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The commoditisation of Conveyancing and the demise of the local conveyancer

Sales and marketing director at Goldsmith Williams Conveyancing Solicitors stated last year in the article ” The conveyancing revolution is coming “:

“As with car manufacturing, this process of industrialisation delivers benefits. It ensures quality standards, drives down costs and guarantees a higher standard of service for everyone. It’s easy to see local legal firms through rose-tinted glasses and mourn their decline but the reality is they have had it too good for too long. The pendulum is swinging in favour of consumers. ”

I strongly disagree with this statement, which almost pre-supposes that conveyancing is a non-professional service.  

I do agree that in the past conveyancing costs were too high. However, it can be argued that current conveyancing costs are too low. Some firms, in order to reduce fees, are left with two options- either to outsource legal work overseas or to break up the conveyancing work into several parts, rather like a car factory process. This second option may result in less qualified individuals dealing with various aspects of the transaction.

Experienced and qualified lawyers will admit that there has been a gradual deterioration in conveyancing work.   During recent years, several conveyancing firms’ attitudes towards risk have paralleled with those of the banking industry. The messy situations encountered by banks are all too familiar.  Ultimately, it proves to be a false economy. Conveyancing fees may have decreased whilst volumes have increased, but what are the costs of this in terms of standards of advice?

It is wrongly assumed by the majority of the public that all conveyancers have similar knowledge levels. Surely, the true cost of poor quality conveyancing will soon be realised by both the public and the banks, who are currently preoccupied with aggressive property repossession.

I do not wish to sound alarmist, but I do believe that during the next two to three years, negligence claims will kick in.   Banks and insurers are likely to focus more attention on risk management. It is ironic that banks and building societies are shifting their legal requirements almost daily to conveyancing lawyers without most lawyers even realising.   There is only one on-line service which I am familiar with that offers conveyancing lawyers real time updates as to lenders changing legal requirements.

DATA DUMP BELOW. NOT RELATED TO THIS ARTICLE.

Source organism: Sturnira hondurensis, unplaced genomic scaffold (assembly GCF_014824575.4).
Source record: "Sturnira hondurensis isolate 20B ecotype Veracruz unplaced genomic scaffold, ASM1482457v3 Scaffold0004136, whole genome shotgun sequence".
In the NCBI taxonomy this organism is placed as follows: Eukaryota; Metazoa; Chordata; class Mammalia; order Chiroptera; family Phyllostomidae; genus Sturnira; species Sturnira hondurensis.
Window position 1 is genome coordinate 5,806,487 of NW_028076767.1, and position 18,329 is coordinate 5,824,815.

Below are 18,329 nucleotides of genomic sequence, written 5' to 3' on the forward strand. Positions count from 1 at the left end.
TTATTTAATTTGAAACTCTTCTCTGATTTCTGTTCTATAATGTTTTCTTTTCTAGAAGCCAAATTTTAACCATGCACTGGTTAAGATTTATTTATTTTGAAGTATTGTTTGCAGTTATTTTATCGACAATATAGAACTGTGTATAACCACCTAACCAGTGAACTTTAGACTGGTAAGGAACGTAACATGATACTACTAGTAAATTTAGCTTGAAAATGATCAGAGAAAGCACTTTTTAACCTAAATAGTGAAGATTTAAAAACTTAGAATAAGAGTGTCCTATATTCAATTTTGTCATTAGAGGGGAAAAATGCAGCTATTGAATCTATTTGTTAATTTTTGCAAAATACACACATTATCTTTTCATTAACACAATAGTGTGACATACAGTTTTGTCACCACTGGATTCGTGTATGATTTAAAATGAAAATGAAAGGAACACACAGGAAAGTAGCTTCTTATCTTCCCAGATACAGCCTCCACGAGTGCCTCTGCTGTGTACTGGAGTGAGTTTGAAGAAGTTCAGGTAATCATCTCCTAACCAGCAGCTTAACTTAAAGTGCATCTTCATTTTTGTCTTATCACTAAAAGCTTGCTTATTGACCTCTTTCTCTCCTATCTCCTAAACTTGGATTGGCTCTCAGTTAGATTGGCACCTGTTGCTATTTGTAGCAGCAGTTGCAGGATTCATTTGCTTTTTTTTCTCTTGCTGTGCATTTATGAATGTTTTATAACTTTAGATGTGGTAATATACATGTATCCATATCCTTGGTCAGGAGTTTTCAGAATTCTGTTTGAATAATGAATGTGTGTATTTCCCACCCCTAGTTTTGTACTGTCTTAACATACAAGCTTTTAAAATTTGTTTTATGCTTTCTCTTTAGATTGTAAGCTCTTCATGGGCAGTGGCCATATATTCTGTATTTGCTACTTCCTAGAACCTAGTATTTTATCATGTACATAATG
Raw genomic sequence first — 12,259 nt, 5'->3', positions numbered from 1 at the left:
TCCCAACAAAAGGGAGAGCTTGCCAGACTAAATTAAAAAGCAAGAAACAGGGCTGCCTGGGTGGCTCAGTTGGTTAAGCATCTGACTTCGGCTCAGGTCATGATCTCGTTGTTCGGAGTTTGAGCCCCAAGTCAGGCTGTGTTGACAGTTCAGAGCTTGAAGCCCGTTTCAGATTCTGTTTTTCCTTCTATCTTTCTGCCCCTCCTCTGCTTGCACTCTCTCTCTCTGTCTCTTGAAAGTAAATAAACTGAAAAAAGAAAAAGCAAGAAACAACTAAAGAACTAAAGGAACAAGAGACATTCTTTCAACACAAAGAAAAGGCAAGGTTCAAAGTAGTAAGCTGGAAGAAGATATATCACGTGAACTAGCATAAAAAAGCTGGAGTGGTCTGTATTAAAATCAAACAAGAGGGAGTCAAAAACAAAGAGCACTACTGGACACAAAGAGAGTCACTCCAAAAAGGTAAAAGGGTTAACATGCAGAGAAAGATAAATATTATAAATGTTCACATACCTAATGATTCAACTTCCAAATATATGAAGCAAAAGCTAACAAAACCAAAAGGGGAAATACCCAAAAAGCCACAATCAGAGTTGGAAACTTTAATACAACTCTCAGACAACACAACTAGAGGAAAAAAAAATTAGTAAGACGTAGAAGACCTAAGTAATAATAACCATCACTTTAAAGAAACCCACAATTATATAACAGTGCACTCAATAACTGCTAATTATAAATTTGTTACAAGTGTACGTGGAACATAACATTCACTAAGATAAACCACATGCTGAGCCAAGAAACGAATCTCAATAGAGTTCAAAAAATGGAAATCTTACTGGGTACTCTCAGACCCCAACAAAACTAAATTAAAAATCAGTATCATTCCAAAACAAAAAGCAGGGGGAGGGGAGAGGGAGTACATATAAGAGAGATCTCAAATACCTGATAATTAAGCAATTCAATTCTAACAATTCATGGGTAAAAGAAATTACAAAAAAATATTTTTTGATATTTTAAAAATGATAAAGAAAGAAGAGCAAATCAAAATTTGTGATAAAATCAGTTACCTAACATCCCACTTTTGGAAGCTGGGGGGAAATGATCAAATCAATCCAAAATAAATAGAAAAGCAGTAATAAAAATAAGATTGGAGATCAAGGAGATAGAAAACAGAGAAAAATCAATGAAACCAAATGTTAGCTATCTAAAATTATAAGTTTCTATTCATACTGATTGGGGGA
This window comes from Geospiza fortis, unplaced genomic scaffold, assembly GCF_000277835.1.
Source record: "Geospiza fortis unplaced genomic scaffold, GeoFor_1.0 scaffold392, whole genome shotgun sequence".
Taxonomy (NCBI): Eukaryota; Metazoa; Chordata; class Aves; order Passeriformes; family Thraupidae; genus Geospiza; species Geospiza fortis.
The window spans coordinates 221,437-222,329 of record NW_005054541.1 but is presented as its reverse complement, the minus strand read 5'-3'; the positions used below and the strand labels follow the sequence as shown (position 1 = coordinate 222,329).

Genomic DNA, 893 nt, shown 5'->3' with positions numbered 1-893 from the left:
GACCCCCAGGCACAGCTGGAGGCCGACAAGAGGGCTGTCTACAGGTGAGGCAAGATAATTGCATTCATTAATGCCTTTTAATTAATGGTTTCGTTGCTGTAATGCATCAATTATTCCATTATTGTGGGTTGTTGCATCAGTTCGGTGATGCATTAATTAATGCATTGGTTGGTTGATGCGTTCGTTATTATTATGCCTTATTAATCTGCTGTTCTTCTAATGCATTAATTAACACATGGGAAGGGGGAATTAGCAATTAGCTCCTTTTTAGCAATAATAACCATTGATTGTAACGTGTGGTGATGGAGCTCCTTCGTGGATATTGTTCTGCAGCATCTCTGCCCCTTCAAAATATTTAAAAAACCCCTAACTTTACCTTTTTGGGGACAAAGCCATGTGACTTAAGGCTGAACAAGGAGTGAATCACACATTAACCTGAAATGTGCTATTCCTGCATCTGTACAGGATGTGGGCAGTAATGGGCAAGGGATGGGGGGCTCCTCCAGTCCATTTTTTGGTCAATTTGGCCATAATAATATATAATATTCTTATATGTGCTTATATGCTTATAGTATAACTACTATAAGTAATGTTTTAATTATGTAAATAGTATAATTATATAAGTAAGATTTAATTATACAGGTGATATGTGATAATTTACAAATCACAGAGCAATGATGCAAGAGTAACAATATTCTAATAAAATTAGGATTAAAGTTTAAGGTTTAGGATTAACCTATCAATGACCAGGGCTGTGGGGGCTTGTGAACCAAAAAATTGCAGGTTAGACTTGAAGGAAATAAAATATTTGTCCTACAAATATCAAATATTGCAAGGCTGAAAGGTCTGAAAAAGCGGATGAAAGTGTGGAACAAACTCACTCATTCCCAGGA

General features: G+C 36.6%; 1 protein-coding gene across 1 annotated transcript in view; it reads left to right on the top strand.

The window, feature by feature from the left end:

As if to illustrate the point, the Council of Mortgage Lenders recently stated “As far as negligence is concerned, we understand that one of our members carried out an exercise with the Land Registry to check which of the charges it thought it had registered were actually registered at the Land Registry. 5% were not. Registration of charges is a fairly basic task. ”

It is quite valid for the public to demand both a satisfactory standard of technical knowledge as well as a personalised service. I would invite any large firms that refer to commoditisation of conveyancing to inform me as to whether or not they have had any positive or negative testimonials concerning the cheapness of the product.   If you search online for company recommendations, positive or negative testimonials are more likely to address views on communication and pro-active advice, rather than cheap prices or speed of access to the property.  

Whilst it may be right that local High Street firms will disappear in favour of larger firms seeking to commoditise conveyancing, this is more likely to occur if these small firms bury their heads in the sand. Such small firms who pride themselves on specialist, personalised service and localised knowledge are unlikely to disappear quietly. It is imperative that they organize their peers in order to enable a coordinated effort to stop commoditisation.

A united front is certain to outperform a solo effort. In the words of Seth Godin “Quiet, passive-aggressive whining in the corner is both annoying and ineffective. ”

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